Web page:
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The U.S. Supreme Court struck down a Massachusetts ban on tobacco advertising near schools and playgrounds, saying the rules would violate the rights of cigarette and smokeless tobacco makers to tout their products.
The justices ruled 5-4 that a federal cigarette labeling law broadly precludes states from regulating tobacco advertising. A splintered court also concluded the state's restrictions were so broad they violated the U.S. Constitution's free-speech clause, the Associated Press reported.
Justice Sandra Day O'Connor, writing the court's main opinion, said the legitimate desire of state lawmakers to stamp out underage tobacco use had to yield to federal restrictions.
Federal law "places limits on the policy choices available to the states," O'Connor wrote in a section of the 42-page opinion joined by four other justices. The ruling calls into question restrictions on tobacco ads in dozens of jurisdictions, including New York and Chicago. More broadly, it extends a series of Supreme Court decisions that have strengthened constitutional protections for advertising.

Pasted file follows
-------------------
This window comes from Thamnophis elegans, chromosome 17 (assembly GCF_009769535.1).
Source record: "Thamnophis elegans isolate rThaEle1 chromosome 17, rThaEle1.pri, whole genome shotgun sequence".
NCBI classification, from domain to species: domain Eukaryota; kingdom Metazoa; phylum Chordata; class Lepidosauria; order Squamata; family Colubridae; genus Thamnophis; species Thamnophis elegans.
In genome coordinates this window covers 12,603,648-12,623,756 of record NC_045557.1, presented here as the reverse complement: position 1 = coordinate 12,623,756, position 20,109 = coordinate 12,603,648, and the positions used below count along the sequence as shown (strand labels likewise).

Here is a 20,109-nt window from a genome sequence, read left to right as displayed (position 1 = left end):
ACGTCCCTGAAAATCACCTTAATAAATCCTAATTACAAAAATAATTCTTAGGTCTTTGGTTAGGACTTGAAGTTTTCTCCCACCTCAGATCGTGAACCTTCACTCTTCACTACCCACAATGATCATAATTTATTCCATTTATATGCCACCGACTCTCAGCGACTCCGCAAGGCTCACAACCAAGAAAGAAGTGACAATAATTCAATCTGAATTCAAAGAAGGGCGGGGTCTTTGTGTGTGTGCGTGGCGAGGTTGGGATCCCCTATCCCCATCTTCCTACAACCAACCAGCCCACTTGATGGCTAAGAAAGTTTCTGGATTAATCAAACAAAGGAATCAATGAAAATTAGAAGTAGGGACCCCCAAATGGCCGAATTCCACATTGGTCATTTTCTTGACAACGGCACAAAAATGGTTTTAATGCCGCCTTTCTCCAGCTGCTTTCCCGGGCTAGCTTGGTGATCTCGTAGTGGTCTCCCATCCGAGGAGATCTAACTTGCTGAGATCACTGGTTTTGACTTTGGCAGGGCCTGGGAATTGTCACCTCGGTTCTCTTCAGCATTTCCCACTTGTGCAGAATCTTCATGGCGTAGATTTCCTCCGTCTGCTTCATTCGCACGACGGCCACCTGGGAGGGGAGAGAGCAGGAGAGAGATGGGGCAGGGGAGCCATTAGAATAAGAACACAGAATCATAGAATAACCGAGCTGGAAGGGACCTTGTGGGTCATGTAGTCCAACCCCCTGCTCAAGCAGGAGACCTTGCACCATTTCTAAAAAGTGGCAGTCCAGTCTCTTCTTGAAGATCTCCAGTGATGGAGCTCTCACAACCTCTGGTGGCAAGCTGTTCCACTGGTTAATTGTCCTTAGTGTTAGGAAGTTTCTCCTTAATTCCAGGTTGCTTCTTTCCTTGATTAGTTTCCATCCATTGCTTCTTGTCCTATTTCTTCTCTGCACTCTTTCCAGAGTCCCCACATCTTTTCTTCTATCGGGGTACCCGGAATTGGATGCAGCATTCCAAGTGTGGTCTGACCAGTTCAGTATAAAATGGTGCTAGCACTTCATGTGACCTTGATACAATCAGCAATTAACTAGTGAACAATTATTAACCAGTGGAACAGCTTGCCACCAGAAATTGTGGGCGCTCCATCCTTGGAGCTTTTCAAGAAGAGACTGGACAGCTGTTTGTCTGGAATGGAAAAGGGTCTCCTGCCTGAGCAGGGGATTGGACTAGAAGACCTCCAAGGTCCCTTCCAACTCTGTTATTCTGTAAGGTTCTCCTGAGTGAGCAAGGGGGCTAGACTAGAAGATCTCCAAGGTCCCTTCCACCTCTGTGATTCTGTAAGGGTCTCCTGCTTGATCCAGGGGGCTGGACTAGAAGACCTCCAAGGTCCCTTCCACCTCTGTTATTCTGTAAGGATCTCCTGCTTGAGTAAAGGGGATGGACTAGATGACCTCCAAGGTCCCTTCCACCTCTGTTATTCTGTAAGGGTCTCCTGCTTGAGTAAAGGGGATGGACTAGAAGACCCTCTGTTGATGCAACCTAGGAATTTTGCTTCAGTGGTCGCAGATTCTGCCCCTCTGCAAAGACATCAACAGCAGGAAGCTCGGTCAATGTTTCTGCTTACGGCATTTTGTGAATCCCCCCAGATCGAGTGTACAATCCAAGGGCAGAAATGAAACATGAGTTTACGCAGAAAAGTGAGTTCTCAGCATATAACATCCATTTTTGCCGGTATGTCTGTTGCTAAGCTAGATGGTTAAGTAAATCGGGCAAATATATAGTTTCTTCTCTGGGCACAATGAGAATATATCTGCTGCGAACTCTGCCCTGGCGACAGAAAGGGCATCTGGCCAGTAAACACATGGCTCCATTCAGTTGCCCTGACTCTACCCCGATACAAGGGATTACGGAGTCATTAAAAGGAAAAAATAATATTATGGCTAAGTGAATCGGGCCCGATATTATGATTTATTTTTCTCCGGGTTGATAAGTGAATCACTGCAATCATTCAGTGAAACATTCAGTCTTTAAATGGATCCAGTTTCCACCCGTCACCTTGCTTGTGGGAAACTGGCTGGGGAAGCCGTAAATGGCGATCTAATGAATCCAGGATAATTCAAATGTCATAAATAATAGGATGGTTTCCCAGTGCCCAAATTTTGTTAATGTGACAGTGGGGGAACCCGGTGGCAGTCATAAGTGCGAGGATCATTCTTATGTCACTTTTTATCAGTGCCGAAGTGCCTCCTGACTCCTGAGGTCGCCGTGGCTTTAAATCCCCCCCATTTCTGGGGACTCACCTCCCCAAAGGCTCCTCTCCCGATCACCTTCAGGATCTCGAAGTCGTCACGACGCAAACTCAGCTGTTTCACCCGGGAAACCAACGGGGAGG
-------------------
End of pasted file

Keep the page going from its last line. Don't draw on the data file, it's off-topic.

Philip Morris Cos. and other cigarette makers already agreed to a host of marketing restrictions, including a ban on billboards, as part of their landmark 1998 accords with state attorneys general, the report said.
The Massachusetts rules would have gone further, limiting in-store advertisements as well as outdoor signs. The rules, which were never enforced, applied within 1,000 feet of a school or playground.
Tobacco companies said the restraints amounted to a near-total ban, covering about 90 percent of the state's three largest metropolitan areas. O'Connor said the scope of the law was too broad to pass constitutional muster.
The 1998 settlements were designed to limit minors' exposure to tobacco advertising, though the companies should still be able to advertise to adults, R.J. Reynolds said. "In order to compete for adult smokers' business, we must be able to communicate with those adults to differentiate Reynolds Tobacco's brands from competitors' brands," said Darryl Marsh, senior counsel for R.J. Reynolds.
Philip Morris said the ban would affect its ability to present information about cigarettes with adult smokers. "We're pleased the court agreed that these regulations simply went too far and struck the wrong balance,' said William Ohlemeyer, Philip Morris' vice president and associate general counsel.